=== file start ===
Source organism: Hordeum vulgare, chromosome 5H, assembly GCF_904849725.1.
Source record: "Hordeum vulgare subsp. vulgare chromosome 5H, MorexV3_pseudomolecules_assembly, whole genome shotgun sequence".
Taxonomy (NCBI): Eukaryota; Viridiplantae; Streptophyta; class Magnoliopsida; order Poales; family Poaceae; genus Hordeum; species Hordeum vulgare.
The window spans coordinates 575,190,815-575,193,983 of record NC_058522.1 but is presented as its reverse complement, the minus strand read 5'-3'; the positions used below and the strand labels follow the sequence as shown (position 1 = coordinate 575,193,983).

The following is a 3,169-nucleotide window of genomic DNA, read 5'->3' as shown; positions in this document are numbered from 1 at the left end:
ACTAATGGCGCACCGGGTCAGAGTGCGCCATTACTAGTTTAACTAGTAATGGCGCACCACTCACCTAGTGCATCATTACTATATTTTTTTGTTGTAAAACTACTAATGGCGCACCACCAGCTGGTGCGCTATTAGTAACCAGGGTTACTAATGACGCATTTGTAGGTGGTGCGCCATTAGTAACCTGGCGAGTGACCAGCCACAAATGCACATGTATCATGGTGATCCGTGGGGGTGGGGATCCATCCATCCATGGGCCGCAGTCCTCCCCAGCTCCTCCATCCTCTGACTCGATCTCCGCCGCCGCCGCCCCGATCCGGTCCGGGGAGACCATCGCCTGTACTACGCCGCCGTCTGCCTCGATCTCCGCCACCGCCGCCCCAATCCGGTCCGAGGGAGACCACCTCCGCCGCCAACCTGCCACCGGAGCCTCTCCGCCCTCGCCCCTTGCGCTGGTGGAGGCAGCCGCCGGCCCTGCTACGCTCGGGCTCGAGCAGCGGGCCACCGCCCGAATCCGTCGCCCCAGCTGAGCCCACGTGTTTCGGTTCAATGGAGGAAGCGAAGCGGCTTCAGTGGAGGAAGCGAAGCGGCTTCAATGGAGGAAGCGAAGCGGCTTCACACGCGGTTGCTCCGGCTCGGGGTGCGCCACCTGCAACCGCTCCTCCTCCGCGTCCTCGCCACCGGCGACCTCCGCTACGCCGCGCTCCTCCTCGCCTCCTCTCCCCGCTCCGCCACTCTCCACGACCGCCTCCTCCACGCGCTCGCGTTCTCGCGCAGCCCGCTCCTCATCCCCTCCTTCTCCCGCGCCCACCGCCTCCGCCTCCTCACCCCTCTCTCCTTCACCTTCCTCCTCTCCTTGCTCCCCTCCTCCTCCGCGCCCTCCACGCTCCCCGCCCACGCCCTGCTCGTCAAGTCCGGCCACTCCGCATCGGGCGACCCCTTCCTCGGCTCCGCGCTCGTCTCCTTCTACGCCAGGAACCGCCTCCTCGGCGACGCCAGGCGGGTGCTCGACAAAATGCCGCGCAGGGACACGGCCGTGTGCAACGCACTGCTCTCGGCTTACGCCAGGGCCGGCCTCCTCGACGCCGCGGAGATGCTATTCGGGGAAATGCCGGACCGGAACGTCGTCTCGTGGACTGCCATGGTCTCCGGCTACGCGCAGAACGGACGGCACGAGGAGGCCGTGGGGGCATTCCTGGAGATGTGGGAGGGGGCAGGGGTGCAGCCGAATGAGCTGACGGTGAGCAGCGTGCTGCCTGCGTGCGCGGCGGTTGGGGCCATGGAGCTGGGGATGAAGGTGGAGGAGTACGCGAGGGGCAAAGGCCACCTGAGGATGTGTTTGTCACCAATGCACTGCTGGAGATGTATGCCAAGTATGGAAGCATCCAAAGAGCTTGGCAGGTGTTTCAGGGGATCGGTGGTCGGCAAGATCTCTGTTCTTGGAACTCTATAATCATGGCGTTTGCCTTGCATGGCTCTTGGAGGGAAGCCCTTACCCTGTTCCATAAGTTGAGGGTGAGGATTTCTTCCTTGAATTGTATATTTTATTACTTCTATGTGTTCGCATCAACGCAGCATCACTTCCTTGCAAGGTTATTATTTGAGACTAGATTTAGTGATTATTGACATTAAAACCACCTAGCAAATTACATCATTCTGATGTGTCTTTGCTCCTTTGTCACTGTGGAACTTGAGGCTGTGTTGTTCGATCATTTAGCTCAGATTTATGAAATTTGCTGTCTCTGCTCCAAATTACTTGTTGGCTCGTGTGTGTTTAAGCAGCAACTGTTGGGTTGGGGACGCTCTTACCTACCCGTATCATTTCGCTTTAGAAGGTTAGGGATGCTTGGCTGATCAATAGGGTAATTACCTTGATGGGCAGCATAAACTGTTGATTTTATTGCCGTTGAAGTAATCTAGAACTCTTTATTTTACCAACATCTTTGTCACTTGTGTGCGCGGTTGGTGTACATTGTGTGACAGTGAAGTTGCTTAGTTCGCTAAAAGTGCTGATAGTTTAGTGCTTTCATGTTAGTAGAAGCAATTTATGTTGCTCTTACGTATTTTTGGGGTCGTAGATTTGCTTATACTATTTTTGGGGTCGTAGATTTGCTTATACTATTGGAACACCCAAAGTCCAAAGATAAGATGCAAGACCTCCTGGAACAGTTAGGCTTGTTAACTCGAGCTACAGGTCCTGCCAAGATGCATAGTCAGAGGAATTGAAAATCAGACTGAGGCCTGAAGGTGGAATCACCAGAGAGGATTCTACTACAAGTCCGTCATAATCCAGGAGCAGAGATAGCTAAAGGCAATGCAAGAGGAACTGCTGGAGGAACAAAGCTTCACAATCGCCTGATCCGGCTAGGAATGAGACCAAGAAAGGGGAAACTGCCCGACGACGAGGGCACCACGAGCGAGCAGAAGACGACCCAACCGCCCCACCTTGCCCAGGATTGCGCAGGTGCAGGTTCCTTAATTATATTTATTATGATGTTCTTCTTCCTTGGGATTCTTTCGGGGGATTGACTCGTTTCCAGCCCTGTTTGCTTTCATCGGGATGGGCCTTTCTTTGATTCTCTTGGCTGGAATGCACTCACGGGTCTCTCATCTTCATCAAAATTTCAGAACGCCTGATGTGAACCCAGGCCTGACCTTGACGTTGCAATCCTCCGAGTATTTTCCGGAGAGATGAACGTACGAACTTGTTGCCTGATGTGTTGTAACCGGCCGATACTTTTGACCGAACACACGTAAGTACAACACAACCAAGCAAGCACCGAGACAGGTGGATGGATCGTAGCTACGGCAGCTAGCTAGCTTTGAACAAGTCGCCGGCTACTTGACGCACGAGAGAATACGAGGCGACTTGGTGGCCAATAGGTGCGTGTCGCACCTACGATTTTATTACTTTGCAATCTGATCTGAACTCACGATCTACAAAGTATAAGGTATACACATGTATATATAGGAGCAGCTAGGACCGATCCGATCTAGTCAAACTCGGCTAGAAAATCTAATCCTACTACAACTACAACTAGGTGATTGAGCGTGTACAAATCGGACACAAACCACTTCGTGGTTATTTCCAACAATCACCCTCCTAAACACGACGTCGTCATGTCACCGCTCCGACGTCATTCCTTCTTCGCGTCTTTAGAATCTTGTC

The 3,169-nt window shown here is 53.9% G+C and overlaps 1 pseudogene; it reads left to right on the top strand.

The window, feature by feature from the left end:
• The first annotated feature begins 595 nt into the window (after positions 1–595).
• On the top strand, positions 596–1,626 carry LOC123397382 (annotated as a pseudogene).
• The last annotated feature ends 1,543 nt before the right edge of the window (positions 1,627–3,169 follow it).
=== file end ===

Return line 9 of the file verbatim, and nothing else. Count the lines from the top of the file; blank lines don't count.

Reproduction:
• The first annotated feature begins 595 nt into the window (after positions 1–595).